So Techcrunch reports that the IOC 'starts to delete unauthorized video of Olympics on YouTube'. Examples of deleted clips found have all been ripped from BBC broadcasts which, as you no doubt know, breaks their terms of service. Pay attention here: "You further agree that Content you submit to the Service will not contain third party copyrighted material, or material that is subject to other third party proprietary rights, unless you have permission from the rightful owner of the material ..."
The BBC aired the opening ceremony in the UK, meanwhile NBC had the rights in the USA and on Reddit right now threads about the lack of Olympic footage online are popping up like shrooms. In the thread Shouldn't the olympics be something free for anyone to watch on the internet without all this copyright madness? this snappy retort was found:
- Not all of us have TVs and antennas. I own 3 functioning computers at the moment that I use regularly but I haven't owned a TV in years (and I like watching TV).
- You like watching TV, but you don't have one. Doesn't sound like my problem, but yours.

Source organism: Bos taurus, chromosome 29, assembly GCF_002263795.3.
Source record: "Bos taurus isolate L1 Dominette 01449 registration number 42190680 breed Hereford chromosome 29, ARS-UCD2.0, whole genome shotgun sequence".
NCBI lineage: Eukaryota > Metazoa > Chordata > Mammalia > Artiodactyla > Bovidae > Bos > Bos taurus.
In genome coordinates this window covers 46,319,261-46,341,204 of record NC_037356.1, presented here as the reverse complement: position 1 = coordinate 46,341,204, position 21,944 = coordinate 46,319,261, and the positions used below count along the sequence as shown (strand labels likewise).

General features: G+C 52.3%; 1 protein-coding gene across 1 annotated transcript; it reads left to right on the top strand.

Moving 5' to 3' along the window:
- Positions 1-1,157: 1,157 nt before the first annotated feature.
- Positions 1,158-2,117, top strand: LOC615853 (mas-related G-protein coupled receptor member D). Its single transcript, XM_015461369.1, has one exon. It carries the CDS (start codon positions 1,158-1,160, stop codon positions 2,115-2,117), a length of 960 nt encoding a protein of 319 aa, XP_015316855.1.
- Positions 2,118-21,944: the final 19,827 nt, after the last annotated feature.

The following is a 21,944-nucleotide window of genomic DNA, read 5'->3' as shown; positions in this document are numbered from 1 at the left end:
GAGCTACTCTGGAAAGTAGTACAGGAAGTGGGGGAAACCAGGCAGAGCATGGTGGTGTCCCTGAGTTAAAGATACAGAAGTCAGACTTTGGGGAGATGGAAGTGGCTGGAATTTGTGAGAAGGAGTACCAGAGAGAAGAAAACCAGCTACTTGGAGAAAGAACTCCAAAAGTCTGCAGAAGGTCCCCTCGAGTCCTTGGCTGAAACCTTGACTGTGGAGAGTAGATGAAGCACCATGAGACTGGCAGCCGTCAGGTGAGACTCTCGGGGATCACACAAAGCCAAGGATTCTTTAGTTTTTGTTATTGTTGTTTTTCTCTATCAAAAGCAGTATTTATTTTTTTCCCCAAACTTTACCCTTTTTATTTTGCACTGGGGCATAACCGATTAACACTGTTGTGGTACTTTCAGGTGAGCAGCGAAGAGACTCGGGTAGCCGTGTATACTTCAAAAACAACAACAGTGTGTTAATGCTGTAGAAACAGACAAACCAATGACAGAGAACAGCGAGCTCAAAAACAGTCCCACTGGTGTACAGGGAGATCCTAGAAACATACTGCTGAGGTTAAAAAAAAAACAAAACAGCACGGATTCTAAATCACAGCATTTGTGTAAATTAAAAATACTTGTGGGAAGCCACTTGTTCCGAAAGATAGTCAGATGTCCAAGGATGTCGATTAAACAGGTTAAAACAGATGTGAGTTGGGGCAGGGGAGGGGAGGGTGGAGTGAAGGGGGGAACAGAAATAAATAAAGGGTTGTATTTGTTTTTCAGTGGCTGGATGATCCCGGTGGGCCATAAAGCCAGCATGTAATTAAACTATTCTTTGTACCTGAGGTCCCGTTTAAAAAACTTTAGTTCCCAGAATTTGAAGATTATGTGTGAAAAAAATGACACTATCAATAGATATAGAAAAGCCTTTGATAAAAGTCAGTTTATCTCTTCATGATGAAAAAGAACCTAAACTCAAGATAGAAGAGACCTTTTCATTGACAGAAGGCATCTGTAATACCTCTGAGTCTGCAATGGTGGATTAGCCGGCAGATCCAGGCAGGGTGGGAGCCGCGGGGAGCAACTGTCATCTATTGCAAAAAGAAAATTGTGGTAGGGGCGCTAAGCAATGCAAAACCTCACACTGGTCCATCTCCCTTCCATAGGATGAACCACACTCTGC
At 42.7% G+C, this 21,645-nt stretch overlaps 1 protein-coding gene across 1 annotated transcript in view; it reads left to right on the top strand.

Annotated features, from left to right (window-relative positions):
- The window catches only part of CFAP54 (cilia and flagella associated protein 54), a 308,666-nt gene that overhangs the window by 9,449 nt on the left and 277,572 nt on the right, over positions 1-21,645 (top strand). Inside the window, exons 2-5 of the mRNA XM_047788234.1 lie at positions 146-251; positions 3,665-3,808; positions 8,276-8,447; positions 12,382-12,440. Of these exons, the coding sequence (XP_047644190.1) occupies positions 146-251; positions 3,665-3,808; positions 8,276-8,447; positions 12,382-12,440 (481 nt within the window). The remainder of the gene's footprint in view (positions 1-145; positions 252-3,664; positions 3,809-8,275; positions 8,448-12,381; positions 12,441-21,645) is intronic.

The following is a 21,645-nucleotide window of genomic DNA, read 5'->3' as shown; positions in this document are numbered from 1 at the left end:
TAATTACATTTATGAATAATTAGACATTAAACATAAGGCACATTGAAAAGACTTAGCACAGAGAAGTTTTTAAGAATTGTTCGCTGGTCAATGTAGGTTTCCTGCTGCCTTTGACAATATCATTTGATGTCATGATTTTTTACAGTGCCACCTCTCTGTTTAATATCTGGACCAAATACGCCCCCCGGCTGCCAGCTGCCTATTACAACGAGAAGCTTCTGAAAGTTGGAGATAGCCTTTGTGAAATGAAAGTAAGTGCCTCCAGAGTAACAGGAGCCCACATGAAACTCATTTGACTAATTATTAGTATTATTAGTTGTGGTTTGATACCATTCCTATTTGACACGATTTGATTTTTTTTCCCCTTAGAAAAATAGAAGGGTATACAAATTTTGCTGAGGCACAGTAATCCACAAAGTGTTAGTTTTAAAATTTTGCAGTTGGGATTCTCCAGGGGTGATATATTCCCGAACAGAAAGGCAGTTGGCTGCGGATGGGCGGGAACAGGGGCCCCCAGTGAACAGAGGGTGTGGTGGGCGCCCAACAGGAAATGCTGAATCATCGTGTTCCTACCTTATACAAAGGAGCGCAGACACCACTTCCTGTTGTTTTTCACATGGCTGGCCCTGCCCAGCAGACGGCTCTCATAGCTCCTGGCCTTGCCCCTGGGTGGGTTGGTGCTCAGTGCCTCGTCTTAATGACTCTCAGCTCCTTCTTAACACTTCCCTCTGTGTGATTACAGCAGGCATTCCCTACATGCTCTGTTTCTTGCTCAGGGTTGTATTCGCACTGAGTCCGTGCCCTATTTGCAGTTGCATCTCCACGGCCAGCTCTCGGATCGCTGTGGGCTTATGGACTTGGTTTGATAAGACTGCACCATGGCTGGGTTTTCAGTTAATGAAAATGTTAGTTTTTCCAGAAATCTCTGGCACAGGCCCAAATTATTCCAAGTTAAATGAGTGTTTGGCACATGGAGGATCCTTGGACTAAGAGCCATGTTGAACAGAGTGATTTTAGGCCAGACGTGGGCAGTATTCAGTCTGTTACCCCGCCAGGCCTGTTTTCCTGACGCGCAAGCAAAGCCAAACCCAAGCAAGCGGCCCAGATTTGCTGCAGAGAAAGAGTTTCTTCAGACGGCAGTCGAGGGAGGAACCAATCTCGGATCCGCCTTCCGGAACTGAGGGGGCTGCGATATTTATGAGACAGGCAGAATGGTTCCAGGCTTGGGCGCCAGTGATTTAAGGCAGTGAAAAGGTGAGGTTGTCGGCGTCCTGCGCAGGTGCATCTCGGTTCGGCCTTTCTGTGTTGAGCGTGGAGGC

In each country where the Olympics is aired (on TV, you know that old dusty thing you might still have) the web distribution of same content is handled by each channel that has paid for the rights to air it. Some may have wide open "play on demand" websites, such as Sweden's state owned TV. Others have cable-member access sites, such as MSNBC.
Somehow this is all very anti-future. The future, apparently, is youtube and everyone passing around copyrighted works willy-nilly. Forget all of this paid for the rights hoopla we do today, where each channel is helping foot the bill for the cameramen, gaffers, and sports journalists dashing about in the expensive spectacle known as the Olympics. In the future, all of these people will be working not for money, but for love (ie: free). Right? That's how this works, doesn't it? Oh, and advertising will pay for it all - though I'm note sure who gets the advertising money. No wait, I know: Google. The largest advertising company in the world. Of course.
— Cindy Gallop (@cindygallop) July 28, 2012